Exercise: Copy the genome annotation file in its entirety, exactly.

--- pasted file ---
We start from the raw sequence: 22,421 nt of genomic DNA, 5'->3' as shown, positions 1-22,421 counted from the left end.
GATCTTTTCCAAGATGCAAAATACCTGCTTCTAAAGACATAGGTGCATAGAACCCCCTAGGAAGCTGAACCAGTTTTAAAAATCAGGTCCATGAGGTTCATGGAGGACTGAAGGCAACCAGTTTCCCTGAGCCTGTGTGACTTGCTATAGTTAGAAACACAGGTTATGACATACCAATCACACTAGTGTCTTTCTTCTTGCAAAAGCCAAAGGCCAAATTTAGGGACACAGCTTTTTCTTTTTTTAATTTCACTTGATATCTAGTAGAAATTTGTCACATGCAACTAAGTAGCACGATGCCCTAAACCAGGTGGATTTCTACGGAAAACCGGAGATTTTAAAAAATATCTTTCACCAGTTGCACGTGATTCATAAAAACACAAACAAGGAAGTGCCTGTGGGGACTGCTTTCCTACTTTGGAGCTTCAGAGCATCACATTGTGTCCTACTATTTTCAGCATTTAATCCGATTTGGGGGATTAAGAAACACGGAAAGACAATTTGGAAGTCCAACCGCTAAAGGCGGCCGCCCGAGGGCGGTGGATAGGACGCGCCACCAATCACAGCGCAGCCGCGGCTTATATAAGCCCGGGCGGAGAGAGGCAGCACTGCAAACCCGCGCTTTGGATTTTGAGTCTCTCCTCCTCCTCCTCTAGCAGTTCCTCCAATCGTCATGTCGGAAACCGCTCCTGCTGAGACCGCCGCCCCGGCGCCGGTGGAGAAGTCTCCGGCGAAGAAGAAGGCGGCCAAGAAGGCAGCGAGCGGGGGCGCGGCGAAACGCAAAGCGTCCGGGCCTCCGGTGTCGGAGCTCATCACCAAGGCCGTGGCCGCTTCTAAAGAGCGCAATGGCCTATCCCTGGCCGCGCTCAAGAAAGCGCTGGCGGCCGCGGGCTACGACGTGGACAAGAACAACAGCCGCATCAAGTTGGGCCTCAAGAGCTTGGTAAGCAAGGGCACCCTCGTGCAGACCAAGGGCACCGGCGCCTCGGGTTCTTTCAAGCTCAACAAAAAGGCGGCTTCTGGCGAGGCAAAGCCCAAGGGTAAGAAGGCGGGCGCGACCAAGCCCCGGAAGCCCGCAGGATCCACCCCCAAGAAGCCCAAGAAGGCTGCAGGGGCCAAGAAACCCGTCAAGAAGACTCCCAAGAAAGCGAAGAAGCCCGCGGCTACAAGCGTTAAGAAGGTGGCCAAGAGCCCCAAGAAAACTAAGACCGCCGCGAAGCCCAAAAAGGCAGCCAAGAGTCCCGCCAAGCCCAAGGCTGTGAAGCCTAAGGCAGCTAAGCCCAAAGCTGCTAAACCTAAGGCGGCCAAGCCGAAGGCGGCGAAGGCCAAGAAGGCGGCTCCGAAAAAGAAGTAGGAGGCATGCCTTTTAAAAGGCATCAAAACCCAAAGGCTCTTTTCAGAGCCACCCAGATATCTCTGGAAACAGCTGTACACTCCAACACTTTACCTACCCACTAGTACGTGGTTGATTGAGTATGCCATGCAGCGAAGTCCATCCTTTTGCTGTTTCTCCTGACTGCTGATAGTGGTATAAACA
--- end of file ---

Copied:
We start from the raw sequence: 22,421 nt of genomic DNA, 5'->3' as shown, positions 1-22,421 counted from the left end.
GATCTTTTCCAAGATGCAAAATACCTGCTTCTAAAGACATAGGTGCATAGAACCCCCTAGGAAGCTGAACCAGTTTTAAAAATCAGGTCCATGAGGTTCATGGAGGACTGAAGGCAACCAGTTTCCCTGAGCCTGTGTGACTTGCTATAGTTAGAAACACAGGTTATGACATACCAATCACACTAGTGTCTTTCTTCTTGCAAAAGCCAAAGGCCAAATTTAGGGACACAGCTTTTTCTTTTTTTAATTTCACTTGATATCTAGTAGAAATTTGTCACATGCAACTAAGTAGCACGATGCCCTAAACCAGGTGGATTTCTACGGAAAACCGGAGATTTTAAAAAATATCTTTCACCAGTTGCACGTGATTCATAAAAACACAAACAAGGAAGTGCCTGTGGGGACTGCTTTCCTACTTTGGAGCTTCAGAGCATCACATTGTGTCCTACTATTTTCAGCATTTAATCCGATTTGGGGGATTAAGAAACACGGAAAGACAATTTGGAAGTCCAACCGCTAAAGGCGGCCGCCCGAGGGCGGTGGATAGGACGCGCCACCAATCACAGCGCAGCCGCGGCTTATATAAGCCCGGGCGGAGAGAGGCAGCACTGCAAACCCGCGCTTTGGATTTTGAGTCTCTCCTCCTCCTCCTCTAGCAGTTCCTCCAATCGTCATGTCGGAAACCGCTCCTGCTGAGACCGCCGCCCCGGCGCCGGTGGAGAAGTCTCCGGCGAAGAAGAAGGCGGCCAAGAAGGCAGCGAGCGGGGGCGCGGCGAAACGCAAAGCGTCCGGGCCTCCGGTGTCGGAGCTCATCACCAAGGCCGTGGCCGCTTCTAAAGAGCGCAATGGCCTATCCCTGGCCGCGCTCAAGAAAGCGCTGGCGGCCGCGGGCTACGACGTGGACAAGAACAACAGCCGCATCAAGTTGGGCCTCAAGAGCTTGGTAAGCAAGGGCACCCTCGTGCAGACCAAGGGCACCGGCGCCTCGGGTTCTTTCAAGCTCAACAAAAAGGCGGCTTCTGGCGAGGCAAAGCCCAAGGGTAAGAAGGCGGGCGCGACCAAGCCCCGGAAGCCCGCAGGATCCACCCCCAAGAAGCCCAAGAAGGCTGCAGGGGCCAAGAAACCCGTCAAGAAGACTCCCAAGAAAGCGAAGAAGCCCGCGGCTACAAGCGTTAAGAAGGTGGCCAAGAGCCCCAAGAAAACTAAGACCGCCGCGAAGCCCAAAAAGGCAGCCAAGAGTCCCGCCAAGCCCAAGGCTGTGAAGCCTAAGGCAGCTAAGCCCAAAGCTGCTAAACCTAAGGCGGCCAAGCCGAAGGCGGCGAAGGCCAAGAAGGCGGCTCCGAAAAAGAAGTAGGAGGCATGCCTTTTAAAAGGCATCAAAACCCAAAGGCTCTTTTCAGAGCCACCCAGATATCTCTGGAAACAGCTGTACACTCCAACACTTTACCTACCCACTAGTACGTGGTTGATTGAGTATGCCATGCAGCGAAGTCCATCCTTTTGCTGTTTCTCCTGACTGCTGATAGTGGTATAAACA